Sure the iPhone user drives substantial additional costs back into the carrier network (much of which is difficult to assign only to the iPhone) but I have a hard time believing that the majority of iPhone users (despite driving lower % margins) have lower $$ contribution margins than general users at the end of the day.
I vote "good for consumers, good for carriers".....
iPhones, and other 3G smartphones, are the 1 big growth area for the wireless industry - so definitely a good thing for them. Data ARPU is increasing significantly for the 3G operators, while voice ARPU is flat or declining. Don't forget the smartphone ecosystem, with app stores at the center. Smartphone users buy apps and purchase more music & video content, as well as paying more per month for service with their data plans.
I forecast that the biggest impact is that increasing demand for smartphones and mobile data services will motivate operators to accelerate deployment of 4G networks based on WiMAX and LTE. So I am very interested to see Cisco's invlolvement with Clearwire on their WiMAX network. I have recently published a report in which I investigated these topics - The Emerging 4G Wireless Landscape in the U.S. A free excerpt is at http://tinyurl.com/o9h6ht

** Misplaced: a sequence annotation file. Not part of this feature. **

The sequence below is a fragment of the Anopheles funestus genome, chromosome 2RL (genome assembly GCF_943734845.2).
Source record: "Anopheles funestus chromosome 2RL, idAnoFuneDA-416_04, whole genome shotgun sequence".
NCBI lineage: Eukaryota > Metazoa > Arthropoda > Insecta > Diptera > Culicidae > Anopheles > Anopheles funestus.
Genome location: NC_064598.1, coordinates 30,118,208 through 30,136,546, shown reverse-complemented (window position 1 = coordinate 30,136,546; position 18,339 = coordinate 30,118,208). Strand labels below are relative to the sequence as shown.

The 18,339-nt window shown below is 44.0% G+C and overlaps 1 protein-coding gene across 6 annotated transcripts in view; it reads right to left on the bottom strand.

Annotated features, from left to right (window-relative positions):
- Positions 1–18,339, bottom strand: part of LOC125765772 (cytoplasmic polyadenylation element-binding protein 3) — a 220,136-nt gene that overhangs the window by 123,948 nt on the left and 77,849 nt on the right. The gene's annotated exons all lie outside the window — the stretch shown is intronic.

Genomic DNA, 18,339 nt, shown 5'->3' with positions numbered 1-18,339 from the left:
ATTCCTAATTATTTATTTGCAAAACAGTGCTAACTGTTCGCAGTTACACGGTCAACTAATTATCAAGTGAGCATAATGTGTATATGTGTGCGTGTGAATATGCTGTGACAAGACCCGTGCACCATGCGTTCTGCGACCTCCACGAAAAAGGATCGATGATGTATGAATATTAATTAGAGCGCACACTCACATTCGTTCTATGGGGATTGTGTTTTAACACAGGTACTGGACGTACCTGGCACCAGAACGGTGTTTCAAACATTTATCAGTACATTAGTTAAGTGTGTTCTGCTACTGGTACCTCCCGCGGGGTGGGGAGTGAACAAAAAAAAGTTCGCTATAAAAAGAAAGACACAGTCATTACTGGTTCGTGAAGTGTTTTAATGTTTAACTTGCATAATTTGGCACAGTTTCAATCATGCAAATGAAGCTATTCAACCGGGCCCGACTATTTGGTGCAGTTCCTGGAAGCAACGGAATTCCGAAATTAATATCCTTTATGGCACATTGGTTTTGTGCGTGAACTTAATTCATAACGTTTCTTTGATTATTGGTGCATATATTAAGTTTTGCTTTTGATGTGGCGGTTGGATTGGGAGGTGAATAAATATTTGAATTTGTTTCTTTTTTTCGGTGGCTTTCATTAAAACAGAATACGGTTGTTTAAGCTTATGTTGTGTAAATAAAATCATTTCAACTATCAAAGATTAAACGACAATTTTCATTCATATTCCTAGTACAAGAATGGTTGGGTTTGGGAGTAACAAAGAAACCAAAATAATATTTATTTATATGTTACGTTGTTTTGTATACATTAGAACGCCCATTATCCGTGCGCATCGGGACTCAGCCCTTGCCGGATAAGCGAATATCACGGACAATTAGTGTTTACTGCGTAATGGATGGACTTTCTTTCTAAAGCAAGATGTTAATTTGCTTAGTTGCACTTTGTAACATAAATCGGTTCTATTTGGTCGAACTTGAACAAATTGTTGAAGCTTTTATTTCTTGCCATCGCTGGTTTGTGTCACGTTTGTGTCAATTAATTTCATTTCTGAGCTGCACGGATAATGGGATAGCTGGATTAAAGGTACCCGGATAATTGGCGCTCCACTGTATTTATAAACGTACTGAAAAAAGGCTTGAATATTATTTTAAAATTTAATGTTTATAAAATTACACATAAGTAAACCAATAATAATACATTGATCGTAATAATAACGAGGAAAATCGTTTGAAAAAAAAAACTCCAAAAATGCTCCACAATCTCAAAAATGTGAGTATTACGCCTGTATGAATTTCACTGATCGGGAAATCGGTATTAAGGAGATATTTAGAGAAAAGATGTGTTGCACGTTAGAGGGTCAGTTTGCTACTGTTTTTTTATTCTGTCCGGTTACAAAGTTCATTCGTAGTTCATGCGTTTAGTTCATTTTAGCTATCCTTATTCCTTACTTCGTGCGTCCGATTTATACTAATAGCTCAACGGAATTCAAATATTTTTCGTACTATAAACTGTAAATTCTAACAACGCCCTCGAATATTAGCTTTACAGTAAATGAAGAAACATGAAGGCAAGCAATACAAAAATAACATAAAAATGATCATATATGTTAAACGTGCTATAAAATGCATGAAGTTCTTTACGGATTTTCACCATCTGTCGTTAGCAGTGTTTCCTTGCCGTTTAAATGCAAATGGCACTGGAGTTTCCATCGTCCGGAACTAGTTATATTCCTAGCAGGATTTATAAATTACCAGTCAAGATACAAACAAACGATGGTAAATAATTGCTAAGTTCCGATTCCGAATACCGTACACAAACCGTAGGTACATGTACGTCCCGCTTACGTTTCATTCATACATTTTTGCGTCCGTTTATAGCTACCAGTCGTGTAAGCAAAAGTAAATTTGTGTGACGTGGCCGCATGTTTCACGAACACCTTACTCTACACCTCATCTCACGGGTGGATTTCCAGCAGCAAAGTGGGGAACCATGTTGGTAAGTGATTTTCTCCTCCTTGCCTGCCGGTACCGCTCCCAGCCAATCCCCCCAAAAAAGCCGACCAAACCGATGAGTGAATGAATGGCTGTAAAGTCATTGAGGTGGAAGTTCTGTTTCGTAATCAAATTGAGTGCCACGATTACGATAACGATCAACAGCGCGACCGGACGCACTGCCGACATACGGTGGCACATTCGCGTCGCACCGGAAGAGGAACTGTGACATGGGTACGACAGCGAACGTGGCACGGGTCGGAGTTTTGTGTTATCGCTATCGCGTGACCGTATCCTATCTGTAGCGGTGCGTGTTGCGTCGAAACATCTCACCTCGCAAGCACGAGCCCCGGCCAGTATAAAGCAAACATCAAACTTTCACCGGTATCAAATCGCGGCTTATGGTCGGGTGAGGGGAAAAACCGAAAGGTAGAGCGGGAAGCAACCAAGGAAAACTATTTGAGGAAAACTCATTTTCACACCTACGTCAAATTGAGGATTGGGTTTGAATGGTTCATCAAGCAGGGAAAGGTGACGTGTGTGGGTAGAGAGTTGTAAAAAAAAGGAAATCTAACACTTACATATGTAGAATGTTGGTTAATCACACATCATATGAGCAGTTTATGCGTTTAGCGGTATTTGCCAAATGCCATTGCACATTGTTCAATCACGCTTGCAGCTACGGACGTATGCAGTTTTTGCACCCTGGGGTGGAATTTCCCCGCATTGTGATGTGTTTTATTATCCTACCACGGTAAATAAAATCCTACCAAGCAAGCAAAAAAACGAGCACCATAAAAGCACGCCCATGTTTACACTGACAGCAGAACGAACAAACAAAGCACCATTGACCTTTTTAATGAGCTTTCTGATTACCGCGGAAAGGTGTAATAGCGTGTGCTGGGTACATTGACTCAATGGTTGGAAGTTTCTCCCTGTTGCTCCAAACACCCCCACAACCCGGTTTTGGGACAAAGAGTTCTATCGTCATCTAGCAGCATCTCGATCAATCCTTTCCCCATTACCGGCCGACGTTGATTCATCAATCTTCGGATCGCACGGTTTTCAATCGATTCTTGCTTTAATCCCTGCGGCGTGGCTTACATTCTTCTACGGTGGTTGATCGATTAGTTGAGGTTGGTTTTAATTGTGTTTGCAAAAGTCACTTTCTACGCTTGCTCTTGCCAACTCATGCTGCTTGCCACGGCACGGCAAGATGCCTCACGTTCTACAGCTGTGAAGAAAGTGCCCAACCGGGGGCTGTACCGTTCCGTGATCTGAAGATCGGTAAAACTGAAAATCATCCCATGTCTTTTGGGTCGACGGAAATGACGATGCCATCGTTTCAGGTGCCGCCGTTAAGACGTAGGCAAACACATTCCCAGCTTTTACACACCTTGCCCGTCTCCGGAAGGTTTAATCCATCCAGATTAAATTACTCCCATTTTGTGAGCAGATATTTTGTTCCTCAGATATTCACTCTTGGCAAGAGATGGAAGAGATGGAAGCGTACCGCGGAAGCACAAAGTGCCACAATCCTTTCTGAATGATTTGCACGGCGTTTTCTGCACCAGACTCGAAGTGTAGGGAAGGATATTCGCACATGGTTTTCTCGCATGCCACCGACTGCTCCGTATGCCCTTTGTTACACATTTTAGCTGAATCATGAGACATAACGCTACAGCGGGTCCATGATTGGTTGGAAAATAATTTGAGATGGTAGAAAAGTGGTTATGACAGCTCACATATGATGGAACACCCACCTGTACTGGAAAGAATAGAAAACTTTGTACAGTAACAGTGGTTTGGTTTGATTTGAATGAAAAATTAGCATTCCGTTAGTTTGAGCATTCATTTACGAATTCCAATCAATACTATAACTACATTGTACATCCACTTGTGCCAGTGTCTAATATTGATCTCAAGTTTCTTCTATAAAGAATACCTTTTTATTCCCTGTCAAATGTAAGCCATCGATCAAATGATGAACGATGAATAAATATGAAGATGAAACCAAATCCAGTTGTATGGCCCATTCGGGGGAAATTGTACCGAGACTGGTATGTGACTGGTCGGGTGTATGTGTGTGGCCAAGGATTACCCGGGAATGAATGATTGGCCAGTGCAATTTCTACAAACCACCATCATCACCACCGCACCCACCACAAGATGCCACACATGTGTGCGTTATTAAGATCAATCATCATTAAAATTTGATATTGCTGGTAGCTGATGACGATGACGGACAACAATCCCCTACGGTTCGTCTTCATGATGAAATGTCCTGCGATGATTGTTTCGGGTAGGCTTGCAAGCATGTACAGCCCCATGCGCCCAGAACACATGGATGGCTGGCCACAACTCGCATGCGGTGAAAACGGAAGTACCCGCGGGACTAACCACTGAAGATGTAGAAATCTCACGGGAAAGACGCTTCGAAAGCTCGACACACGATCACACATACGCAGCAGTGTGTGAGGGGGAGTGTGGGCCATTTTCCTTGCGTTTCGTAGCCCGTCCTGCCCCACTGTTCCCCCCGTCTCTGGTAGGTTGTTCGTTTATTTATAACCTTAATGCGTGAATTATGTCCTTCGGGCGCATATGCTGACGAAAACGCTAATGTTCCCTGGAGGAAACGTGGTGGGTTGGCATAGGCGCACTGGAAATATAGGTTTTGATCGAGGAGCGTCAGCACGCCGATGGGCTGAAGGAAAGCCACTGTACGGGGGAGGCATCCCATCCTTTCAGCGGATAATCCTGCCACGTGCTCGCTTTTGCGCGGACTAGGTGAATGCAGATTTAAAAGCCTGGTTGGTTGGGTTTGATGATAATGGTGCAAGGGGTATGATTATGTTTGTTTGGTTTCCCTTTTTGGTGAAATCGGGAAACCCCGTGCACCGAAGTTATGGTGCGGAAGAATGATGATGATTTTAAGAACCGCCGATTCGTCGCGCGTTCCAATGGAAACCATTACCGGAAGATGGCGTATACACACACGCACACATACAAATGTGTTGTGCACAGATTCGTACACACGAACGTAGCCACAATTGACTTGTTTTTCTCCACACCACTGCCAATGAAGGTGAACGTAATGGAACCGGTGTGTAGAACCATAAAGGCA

A recent post by Sam Churchill on dailywireless.orgtermed the iPhone phenomenon a "data tsunami", and cited independent telecom analyst Chetan Sharma's estimate that a typical iPhone user is responsible for four times the data usage of a typical smartphone user.
Further, Churchill cites the impending launch of numerous competitive mobile devices and uses Cisco's Visual Networking Index to forecast a thousand-fold increase in mobile data traffic by 2012.
All of this is to emphasize the urgent need for significant upgrades to the mobile network. LTE is coming from Verizon, but not until next year and only in a few regions. AT&T is upgrading its network but is being conservative in its migration due to expense and technical concerns.
Churchill mentions WiFi as a technology some operators are using to ease the network burden in the short-term, but long-term solutions are still difficult, expensive, or potentially offensive to those valued smartphone users.
Well, from AT&T's perspective, I guess it's all goodness. AT&T just reported earnings that included the largest quarterly increase in postpaid 3G wireless subscribers in company history, including 3.2 million iPhone activations.
However, the chorus of complaints over iPhone service quality continues. So I'm wondering how AT&T is doing it? Is the iPhone really so great that people are willing to take a risk or put up with potential network issues? Or is this simply a "squeaky wheel" situation, where the only people we hear from are the unhappy ones?
Bottom line: AT&T network issues -- fact or fiction?